By now you know that the Florida law against using the term “child” in the child-friendly language “childless adult” is unconstitutional.
But it’s worth a quick refresher about the law, because there’s an interesting twist to it: It’s not a law that would affect everyone.
But that’s what’s being argued in a lawsuit filed by the parents of a 12-year-old boy who uses the term in his legal documents.
The boy’s attorney, Michael Rochford, has argued that the law is not meant to apply to anyone, because it’s not really about what is legal or not legal.
That argument has drawn support from other parents, who have argued that using the word “child,” as it is used in court documents, should be legal.
“The childless adult uses the word ‘child’ in court papers, and that’s not illegal,” Rochffs attorney, Thomas F. Sullivan, told NBC News.
“It’s perfectly legal.
If the parents want to use it, fine.”
In the lawsuit, filed in the U.S. District Court for the Southern District of Florida, Rochfson argues that using a childless-adult title in court proceedings is not a valid use of the word because it implies that the childless adults in those documents are not legally competent to decide on matters of child custody.
“It’s clearly an attempt to confuse the court, which would be inappropriate,” Sullivan said.
The lawyer for the boy’s parents has countered that the use of a child-less adult title in legal documents should be understood as a legal formality.
“The court should not take a position that the court is not aware of the validity of using the child,” said Rochbank, who added that he believes the judge in this case was simply looking for an excuse to stop the use.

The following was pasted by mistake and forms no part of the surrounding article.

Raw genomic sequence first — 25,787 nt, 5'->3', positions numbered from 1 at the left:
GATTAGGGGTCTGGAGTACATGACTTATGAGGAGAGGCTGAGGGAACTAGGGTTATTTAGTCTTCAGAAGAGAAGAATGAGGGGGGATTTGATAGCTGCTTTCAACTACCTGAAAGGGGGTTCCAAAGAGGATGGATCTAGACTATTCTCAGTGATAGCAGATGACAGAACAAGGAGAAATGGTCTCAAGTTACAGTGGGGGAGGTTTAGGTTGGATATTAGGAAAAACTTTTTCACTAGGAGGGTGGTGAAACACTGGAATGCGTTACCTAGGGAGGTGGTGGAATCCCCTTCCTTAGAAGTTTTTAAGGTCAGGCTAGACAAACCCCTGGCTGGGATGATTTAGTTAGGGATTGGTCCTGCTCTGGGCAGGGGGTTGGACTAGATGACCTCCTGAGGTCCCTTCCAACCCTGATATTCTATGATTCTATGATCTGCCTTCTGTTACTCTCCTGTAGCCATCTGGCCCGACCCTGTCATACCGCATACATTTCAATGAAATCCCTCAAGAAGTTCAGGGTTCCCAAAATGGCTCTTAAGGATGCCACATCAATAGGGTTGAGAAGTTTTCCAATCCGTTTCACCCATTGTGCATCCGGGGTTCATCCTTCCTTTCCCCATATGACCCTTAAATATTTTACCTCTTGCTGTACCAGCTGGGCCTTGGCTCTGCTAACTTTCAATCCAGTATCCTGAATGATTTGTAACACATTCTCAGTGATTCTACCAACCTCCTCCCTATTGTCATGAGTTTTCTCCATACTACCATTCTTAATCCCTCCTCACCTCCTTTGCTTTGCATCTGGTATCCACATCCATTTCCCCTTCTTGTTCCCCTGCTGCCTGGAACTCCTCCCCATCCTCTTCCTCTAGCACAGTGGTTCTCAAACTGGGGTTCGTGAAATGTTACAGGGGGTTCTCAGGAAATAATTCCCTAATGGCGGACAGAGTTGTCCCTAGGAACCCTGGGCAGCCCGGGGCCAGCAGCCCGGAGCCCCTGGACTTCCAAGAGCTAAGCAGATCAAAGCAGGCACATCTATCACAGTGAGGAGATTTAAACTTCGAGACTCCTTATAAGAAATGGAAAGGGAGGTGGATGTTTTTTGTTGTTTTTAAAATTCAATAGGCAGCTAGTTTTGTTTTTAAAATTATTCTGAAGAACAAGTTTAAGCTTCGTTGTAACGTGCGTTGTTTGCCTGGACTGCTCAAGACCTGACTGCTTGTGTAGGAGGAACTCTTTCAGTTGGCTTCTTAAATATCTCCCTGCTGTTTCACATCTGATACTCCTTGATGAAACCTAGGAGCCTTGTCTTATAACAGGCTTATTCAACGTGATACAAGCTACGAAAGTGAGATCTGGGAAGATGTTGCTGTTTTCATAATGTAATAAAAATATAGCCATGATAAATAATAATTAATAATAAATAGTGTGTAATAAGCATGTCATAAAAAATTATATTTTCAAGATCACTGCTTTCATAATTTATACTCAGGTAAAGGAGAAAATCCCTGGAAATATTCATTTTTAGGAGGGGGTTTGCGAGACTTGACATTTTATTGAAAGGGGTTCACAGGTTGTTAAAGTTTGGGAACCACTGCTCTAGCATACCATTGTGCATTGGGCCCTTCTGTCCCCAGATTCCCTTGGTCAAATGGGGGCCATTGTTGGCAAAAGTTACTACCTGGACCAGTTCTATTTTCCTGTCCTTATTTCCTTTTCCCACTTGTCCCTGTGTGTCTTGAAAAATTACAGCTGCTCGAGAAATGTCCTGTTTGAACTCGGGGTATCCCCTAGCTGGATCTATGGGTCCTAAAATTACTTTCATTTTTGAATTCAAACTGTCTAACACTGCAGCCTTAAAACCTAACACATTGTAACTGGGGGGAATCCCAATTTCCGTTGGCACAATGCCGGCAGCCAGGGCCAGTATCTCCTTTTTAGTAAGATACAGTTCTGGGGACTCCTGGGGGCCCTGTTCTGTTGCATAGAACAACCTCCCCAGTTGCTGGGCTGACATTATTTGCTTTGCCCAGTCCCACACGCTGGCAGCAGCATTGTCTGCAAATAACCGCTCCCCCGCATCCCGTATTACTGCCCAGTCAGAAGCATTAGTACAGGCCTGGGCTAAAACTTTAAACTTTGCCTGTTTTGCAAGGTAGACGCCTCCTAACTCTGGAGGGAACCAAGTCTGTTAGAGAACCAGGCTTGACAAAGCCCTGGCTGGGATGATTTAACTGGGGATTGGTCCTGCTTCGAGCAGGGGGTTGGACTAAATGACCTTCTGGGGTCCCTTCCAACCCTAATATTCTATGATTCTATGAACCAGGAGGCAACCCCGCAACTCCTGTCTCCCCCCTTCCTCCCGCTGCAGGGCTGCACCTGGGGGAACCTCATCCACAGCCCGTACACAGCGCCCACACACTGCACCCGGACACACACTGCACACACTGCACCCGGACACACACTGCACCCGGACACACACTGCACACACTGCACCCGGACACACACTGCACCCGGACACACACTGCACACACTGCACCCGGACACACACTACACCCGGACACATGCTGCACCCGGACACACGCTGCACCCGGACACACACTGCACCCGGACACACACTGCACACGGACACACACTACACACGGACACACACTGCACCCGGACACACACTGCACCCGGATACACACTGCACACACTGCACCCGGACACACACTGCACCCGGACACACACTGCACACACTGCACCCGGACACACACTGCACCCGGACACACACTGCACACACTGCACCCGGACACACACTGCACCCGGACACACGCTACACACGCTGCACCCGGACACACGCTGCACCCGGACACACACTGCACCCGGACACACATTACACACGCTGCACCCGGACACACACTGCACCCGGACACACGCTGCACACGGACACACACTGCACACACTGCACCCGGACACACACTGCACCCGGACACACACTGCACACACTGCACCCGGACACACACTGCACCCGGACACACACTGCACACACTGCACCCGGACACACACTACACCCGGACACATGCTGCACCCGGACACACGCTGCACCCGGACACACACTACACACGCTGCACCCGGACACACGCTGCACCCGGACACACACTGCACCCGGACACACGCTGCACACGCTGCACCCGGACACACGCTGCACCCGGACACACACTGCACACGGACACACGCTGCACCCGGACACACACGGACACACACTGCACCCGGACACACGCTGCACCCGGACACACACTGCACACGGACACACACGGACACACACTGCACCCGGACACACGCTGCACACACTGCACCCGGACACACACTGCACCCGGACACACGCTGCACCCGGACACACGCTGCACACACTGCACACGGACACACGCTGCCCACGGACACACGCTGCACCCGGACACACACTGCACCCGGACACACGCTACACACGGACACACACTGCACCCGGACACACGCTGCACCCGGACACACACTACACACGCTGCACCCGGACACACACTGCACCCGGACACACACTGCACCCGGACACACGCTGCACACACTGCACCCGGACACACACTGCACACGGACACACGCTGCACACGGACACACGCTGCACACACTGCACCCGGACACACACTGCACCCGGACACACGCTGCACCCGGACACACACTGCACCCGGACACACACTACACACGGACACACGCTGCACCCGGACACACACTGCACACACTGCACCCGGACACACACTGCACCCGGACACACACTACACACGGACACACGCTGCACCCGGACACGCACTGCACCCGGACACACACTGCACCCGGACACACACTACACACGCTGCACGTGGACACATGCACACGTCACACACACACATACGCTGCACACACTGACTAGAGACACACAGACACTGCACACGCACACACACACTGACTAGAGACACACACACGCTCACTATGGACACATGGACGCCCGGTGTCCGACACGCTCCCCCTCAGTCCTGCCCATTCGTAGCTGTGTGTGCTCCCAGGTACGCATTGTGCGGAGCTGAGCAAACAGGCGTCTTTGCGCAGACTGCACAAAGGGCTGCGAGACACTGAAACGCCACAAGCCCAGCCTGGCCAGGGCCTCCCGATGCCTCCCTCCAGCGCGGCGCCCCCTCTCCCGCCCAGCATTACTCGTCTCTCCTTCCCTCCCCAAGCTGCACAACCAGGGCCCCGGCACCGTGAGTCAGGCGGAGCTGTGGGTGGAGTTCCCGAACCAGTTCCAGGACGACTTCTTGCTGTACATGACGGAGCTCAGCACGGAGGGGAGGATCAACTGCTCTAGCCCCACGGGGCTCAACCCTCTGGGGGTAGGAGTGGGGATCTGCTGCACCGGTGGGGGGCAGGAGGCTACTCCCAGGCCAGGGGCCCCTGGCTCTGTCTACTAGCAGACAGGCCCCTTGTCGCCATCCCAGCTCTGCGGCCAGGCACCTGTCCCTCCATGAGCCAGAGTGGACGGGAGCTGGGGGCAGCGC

Sullivan told ABC News that Rochnson is “skeptical” that the judge is looking to stop using the title in this particular case because it is not the “legal formality” that would prevent it from being used.
The lawsuit also contends that the word could be misinterpreted as a term of endearment or as a form of abuse, which is not illegal under the Florida Constitution.
“You can use a child, but you can’t use a term that’s meant to offend the child or to be offensive,” Sullivan told ABC.
Rochford added that the boy was being asked to “use words in a court of law that he shouldn’t be using in court.”
The Florida case, which was filed in U.C.F.L. v.
Florida Department of Children and Families, also challenges other aspects of the law.
It was originally filed in 2010, and was settled in 2012 after the Supreme Court ruled that it was unconstitutional.
In that case, the boy and his parents argued that Florida’s law against childless individuals in state-run foster care was a violation of the Equal Protection Clause of the 14th Amendment, which prohibits racial discrimination on the basis of race.
But the court ruled in 2012 that the statute was constitutional.
That ruling is now under appeal.
The law in question is Florida’s Child Support Enforcement Law, which has been in effect since the 1980s.
In 2011, the U of C.F.-FLS Research Center published a study that found that using childless or childless persons as a title in state documents violates the Constitution.
“This statute does not provide that a child may not be referred to as ‘childless’ or ‘child,’ or as ‘parentless’ and ‘parent,’ but instead, ‘adult,'” the report said.
The law is now on the books, but it is up for review by the Florida Supreme Court, which must issue a decision on the constitutionality of the statute by May 25.